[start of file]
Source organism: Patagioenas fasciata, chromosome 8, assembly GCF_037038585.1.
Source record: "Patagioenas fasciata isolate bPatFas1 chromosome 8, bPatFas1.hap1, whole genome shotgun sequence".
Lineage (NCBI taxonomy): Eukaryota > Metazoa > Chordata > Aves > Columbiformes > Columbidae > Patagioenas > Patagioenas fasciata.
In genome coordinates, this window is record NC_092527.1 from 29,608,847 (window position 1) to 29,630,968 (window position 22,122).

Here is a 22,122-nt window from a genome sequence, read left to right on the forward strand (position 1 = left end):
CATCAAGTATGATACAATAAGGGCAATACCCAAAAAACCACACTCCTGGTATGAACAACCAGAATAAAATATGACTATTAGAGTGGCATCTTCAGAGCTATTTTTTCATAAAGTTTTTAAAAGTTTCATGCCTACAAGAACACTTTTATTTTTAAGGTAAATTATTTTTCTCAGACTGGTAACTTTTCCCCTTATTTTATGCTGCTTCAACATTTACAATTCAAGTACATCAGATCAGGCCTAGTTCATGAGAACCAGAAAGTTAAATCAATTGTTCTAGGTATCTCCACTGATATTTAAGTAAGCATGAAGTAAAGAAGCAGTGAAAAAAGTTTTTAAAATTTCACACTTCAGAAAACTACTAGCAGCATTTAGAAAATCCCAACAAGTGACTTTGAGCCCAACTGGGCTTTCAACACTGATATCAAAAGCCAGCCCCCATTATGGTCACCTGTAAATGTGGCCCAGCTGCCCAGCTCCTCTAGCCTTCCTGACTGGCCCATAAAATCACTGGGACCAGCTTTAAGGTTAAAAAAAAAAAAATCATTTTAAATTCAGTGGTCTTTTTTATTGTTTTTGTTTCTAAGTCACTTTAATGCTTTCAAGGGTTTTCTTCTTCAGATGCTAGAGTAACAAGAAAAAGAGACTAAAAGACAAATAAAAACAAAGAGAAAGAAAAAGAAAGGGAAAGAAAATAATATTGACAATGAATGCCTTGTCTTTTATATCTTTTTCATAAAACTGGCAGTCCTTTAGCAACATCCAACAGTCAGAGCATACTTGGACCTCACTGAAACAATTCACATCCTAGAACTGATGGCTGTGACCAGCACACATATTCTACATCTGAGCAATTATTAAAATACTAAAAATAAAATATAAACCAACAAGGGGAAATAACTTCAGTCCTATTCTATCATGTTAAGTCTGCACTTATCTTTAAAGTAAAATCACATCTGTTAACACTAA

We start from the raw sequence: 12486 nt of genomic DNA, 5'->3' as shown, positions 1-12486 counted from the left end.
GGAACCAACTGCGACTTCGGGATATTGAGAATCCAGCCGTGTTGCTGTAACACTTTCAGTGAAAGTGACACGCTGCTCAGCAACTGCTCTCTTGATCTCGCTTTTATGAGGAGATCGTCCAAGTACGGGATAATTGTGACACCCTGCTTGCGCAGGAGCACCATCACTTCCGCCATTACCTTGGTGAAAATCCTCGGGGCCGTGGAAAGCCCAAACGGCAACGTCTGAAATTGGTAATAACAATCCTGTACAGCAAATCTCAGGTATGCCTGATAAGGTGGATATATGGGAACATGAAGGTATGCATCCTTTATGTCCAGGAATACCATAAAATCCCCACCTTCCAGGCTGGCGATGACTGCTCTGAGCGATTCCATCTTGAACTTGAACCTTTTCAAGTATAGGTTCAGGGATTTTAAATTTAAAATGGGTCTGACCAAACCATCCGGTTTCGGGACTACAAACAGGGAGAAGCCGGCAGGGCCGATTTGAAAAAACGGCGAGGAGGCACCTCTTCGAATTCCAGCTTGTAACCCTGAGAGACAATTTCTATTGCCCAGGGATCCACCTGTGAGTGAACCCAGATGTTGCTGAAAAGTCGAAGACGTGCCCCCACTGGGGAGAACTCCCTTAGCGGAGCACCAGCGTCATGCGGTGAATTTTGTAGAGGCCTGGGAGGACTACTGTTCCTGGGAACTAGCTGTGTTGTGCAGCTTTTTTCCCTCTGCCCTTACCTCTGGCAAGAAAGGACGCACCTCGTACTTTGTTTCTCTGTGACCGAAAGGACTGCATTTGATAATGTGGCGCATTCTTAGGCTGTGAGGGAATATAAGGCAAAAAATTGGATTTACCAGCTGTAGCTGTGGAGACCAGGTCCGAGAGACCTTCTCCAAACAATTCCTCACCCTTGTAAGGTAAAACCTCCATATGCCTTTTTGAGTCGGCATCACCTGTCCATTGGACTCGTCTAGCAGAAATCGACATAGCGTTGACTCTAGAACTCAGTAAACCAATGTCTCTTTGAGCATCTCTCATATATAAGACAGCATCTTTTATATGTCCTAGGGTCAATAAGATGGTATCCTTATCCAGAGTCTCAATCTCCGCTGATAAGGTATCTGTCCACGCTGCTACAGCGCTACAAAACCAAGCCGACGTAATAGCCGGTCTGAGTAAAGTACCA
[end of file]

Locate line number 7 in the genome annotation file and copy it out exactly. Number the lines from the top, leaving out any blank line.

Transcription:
We start from the raw sequence: 12486 nt of genomic DNA, 5'->3' as shown, positions 1-12486 counted from the left end.